The Jewish Student Union of Cornell organized a mass Shabbat dinner Friday evening at Barton Hall with the official count reaching over 1,100 guests. President Jeffrey S. Lehman ’77 was in attendance as well, reciting and leading the blessing over the wine at the beginning of the meal.
“We were completely blown away by the response from the community,” said Rabbi Ed Rosenthal, executive director of Cornell Hillel. “This was the biggest Jewish event ever at Cornell. No one could be more proud than I am right now.”
The idea for a large-scale dinner was greatly encouraged by David ’91 and Cheryl Einhorn ’91, who donated money to Hillel to pay for the food. According to Malka Benjamin ’07, co-vice chair of creative development for the Jewish Student Union, planning for the event started at the end of spring semester.
Although the attendees were predominantly Jewish, many other groups from around the Cornell campus were represented as well.
“It was so amazing to see such a wide turnout from the Jewish community as well as the Christian and Muslim communities,” said Ben Towbin ’06, vice-chair of JSU.
Various Cornell staff members as well as graduate students were also present. According to the Hillel website, approximately 3,500 Jews live on campus; 3,000 of those are undergraduates. There are over 25 Jewish organizations run entirely by Cornell students.
Unlike other Hillel events, “Shabbat 1000 was put together as a result of work done by all of the Jewish groups on campus and was truly a team effort,” Benjamin said.
With the final count topping off at 847 RSVPs, the Hillel executive board was still secure that they would reach the goal of hosting 1,000 guests.
“Usually at our regular Shabbat dinners, about half the people who show up didn’t reserve a spot,” said Sheryl Gordon ’07, co-vice chair of creative development, “so we were very confident that we would reach 1,000.”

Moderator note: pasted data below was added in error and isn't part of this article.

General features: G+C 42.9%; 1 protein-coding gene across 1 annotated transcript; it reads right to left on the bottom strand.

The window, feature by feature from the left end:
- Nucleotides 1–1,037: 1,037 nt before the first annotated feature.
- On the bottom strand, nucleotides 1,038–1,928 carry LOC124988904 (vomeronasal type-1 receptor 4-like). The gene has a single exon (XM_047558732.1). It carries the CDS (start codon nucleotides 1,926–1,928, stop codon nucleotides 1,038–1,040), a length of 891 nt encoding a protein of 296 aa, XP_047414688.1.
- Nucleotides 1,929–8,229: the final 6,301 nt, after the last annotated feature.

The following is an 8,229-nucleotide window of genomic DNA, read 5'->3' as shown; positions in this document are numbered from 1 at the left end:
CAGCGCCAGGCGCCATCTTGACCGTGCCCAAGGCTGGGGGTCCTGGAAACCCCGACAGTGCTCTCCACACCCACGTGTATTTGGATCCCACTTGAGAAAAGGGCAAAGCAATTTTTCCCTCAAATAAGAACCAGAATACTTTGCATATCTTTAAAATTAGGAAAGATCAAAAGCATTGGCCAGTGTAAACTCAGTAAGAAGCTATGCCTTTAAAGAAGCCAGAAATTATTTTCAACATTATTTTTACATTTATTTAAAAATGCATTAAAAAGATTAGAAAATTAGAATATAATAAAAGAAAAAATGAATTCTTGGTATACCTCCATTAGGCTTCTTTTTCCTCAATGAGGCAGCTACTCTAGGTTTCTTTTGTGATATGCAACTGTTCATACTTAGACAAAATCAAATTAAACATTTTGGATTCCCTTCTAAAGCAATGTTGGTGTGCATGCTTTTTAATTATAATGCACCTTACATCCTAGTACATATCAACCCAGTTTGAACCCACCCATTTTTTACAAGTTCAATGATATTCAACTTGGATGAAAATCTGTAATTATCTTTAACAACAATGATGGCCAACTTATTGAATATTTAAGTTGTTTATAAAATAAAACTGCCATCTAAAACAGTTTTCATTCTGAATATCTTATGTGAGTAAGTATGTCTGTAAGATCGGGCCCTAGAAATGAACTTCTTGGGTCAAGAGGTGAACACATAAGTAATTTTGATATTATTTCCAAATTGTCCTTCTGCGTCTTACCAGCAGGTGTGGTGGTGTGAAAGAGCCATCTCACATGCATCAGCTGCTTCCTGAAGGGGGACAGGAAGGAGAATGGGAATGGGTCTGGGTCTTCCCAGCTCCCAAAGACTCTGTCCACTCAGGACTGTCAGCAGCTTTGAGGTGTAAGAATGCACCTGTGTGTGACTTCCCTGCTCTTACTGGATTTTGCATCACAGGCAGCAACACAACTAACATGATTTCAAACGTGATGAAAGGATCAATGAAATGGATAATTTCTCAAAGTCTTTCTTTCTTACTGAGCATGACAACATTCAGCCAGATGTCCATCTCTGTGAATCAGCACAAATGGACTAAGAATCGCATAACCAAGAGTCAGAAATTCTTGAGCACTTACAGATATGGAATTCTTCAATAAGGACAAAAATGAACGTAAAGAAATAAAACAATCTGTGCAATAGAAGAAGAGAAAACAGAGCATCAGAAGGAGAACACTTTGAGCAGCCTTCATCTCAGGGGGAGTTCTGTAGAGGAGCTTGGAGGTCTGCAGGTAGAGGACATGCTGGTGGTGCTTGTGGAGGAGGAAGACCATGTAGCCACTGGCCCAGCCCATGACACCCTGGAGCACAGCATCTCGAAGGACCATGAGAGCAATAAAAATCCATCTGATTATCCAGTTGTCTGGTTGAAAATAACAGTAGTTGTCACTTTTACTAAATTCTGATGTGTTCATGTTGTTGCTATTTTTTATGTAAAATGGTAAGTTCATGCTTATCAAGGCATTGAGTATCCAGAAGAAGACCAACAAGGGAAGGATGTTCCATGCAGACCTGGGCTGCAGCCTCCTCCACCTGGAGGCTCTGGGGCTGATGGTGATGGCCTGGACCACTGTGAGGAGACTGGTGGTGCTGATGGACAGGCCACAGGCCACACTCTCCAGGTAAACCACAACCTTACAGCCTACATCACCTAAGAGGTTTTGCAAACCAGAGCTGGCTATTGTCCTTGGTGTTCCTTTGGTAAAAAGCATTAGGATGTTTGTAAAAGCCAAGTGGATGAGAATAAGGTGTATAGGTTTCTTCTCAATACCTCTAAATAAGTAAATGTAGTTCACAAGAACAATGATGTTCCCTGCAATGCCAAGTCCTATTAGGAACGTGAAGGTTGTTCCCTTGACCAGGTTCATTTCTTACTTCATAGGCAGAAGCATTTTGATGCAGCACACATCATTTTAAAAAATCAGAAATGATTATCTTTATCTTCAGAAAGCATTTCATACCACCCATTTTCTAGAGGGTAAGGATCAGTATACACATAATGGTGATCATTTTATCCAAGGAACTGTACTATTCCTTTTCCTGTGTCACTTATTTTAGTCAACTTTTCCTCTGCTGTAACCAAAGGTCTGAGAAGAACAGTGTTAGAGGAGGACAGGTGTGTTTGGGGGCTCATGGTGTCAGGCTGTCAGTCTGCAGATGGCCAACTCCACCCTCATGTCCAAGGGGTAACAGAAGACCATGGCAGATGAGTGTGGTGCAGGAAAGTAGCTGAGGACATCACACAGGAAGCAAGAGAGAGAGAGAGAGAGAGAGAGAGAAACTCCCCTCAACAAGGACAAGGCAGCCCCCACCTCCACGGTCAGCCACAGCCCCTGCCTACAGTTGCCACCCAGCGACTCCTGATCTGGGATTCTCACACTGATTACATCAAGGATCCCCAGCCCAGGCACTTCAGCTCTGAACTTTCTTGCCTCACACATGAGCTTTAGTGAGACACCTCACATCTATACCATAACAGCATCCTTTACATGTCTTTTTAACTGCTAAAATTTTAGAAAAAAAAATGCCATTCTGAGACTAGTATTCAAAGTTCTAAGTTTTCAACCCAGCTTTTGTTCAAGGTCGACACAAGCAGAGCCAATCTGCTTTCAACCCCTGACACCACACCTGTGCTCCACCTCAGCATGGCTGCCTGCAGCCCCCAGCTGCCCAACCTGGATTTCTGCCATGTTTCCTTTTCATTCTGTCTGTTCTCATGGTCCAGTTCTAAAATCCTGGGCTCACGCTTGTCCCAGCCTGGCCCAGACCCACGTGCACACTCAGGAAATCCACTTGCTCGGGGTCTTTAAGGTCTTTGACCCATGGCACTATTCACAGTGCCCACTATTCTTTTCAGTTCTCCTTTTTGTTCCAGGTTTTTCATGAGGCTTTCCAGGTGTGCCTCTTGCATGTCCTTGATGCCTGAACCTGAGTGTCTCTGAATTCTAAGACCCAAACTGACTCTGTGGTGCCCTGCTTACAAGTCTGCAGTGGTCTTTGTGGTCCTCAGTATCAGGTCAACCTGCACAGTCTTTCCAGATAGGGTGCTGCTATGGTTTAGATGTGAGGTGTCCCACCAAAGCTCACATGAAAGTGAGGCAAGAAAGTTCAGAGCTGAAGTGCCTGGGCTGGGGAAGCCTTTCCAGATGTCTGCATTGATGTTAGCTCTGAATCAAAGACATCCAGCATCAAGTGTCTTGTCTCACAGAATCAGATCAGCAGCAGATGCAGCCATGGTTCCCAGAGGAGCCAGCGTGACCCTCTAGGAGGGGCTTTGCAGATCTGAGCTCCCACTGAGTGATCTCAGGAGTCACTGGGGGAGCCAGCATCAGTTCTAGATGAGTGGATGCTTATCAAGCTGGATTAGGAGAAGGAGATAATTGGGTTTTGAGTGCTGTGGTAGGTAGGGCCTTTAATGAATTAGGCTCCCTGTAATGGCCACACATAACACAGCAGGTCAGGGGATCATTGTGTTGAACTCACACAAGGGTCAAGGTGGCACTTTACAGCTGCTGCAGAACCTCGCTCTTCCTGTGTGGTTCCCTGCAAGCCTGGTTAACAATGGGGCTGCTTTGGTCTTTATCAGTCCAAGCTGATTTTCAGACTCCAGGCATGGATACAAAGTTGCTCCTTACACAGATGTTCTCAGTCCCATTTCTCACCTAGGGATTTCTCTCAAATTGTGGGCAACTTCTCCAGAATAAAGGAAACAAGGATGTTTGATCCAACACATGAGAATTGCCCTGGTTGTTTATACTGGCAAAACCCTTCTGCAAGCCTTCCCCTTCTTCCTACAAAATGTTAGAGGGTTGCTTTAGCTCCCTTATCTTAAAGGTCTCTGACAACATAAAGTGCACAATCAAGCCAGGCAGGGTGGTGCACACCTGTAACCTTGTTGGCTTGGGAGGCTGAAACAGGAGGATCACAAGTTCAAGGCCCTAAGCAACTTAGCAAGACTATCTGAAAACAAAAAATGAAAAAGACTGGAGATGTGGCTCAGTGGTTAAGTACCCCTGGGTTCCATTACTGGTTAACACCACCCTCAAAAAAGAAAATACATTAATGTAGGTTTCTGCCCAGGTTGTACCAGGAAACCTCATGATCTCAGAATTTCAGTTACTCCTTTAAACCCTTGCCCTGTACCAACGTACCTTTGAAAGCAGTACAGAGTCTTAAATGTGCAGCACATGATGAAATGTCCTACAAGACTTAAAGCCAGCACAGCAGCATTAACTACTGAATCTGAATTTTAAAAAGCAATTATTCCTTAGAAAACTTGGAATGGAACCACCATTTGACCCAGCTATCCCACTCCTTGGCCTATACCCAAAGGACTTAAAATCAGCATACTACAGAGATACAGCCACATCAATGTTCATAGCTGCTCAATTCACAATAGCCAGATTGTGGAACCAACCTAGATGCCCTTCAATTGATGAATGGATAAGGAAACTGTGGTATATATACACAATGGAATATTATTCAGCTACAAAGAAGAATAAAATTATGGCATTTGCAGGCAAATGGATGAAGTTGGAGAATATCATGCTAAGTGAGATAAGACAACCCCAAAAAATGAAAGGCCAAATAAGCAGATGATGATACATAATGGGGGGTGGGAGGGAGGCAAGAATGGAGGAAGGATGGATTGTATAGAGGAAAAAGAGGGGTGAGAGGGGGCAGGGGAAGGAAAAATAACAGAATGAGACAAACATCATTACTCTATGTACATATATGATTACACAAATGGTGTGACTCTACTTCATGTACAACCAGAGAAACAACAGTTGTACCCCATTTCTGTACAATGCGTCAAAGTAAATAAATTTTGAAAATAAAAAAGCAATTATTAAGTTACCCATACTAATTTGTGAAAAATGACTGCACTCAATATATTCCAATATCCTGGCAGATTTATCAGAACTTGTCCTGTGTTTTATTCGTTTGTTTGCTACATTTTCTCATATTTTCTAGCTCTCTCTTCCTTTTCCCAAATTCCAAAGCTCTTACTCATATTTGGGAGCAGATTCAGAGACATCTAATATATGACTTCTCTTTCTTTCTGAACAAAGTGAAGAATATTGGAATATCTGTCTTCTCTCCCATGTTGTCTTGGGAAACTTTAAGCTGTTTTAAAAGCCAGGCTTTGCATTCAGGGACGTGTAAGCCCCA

According to Benjamin, who was in close contact with the staff of 104 West, the Kosher dining hall on campus, actual preparation for the event started on Monday of last week. Five hundred pounds of chicken, 250 pounds of noodle kugel, 200 pounds of carrots, 100 large challah loaves and 100 smaller challah rolls were prepared. Set-up that day started at noon with the assembling of one hundred tables. No sound system was used for the event due to Shabbat observances.
“This is just a wonderful opportunity to showcase Hillel and to interest students who don’t usually attend our events,” Benjamin said. “It’s a great way for people to learn about Shabbat and for us to reach out to the entire community.” Adding that Hillel has Shabbat dinners every Friday night, Benjamin was hopeful that this event would attract more people to attend every week.
“We figured that people might feel intimidated by specific events. This way, they could bring all their friends and just feel more comfortable,” Gordon said.
Starting at 8:15 p.m., the dinner lasted until 10 p.m., ending with various outburts of song from HIllel members.
“Things could not have gone smoother. Everything just went so well and the food was great,” Benjamin said.
Other future Hillel events include apple picking, a trip to a Yankees game and a “Jews on Ice” program. The events are all scheduled for later this semester.
Archived article by Emily Gordon